In the body, the function of carbohydrates is to provide fuel or energy. The body needs carbohydrates to ensure that many organs of the body, such as the central nervous system, the heart muscle and the kidneys can function properly; they also aid in the performance of physical activity.
The body acquires carbohydrates through foods, such as fruits, vegetables, grains, milk, fiber and cereals. When a person eats carbohydrates, the digestive system converts them to glucose. The body can either use the glucose right away for energy or store it in the liver and muscles for later use. Excess glucose that the liver cannot store gets turned into fat. Every cell and tissue in the body requires glucose for energy, according to the McKinley Health Center.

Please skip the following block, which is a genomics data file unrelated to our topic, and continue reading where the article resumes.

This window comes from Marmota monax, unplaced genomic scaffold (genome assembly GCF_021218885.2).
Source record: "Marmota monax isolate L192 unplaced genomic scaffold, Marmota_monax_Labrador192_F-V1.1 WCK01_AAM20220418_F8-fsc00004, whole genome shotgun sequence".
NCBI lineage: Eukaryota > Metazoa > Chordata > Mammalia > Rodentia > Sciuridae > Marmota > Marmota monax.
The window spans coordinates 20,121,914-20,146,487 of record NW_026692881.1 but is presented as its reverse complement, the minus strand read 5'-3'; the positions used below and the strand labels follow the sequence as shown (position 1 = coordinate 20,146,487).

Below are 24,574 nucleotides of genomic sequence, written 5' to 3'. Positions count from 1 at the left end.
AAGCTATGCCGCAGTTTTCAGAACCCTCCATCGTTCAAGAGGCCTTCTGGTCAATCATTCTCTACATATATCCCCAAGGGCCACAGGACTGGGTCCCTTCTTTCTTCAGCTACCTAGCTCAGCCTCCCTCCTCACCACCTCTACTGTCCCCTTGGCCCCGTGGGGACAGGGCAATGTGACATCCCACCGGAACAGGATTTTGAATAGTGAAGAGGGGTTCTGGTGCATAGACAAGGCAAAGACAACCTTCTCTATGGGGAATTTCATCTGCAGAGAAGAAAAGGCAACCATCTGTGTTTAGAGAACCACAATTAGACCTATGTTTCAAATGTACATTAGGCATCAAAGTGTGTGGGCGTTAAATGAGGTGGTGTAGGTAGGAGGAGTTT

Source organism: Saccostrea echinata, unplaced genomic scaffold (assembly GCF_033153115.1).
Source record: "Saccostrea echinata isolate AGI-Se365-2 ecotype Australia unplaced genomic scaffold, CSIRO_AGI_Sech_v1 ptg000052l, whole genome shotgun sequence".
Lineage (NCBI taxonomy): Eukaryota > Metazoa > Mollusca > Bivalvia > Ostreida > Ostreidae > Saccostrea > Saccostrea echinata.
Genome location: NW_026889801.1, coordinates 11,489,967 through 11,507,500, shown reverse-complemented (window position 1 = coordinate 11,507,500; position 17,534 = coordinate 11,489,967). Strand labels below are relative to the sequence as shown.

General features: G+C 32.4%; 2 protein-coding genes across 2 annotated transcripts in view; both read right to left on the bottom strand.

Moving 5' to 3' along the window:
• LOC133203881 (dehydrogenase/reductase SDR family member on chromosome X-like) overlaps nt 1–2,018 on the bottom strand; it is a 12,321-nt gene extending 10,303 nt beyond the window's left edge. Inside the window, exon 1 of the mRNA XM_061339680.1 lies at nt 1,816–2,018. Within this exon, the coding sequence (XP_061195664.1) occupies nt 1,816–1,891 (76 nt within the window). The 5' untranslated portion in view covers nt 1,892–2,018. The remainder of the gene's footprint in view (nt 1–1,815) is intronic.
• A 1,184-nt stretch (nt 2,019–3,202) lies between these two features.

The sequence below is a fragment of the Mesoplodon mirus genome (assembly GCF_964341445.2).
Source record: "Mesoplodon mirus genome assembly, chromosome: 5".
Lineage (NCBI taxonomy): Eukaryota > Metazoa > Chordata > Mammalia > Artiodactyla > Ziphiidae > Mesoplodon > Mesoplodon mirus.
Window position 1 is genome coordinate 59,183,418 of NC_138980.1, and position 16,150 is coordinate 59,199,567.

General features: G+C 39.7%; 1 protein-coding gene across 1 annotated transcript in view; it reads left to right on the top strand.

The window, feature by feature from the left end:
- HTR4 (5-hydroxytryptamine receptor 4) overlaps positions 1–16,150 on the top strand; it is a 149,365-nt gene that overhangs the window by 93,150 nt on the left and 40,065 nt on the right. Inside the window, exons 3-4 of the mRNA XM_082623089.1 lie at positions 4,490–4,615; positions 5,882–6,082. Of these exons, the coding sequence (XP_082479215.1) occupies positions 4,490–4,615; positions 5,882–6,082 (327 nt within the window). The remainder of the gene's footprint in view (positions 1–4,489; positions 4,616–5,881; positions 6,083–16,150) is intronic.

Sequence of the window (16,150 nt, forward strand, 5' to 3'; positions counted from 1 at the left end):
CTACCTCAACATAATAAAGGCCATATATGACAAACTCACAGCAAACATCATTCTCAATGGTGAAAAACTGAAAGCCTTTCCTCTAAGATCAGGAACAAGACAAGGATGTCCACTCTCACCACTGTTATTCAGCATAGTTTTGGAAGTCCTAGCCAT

Simple and complex carbohydrates are two types of carbohydrates used by the body. Complex carbohydrates include starch and dietary fiber. While foods like potatoes contain starch, fruits, oatmeal, grains and vegetables contain dietary fiber. Simple carbohydrates are substances like brown sugar, corn syrup and sugars added to processed food.
A person needs about 14 grams of dietary fiber per every 1000 calories that he consumes, according to the Center for Disease Control and Prevention. A low-fiber diet can lead to health problems like constipation and hemorrhoids, and it may increase the risk of colon cancer, according to the McKinley Health Center. Conversely, high-fiber diets may lower the risk of heart disease and being overweight.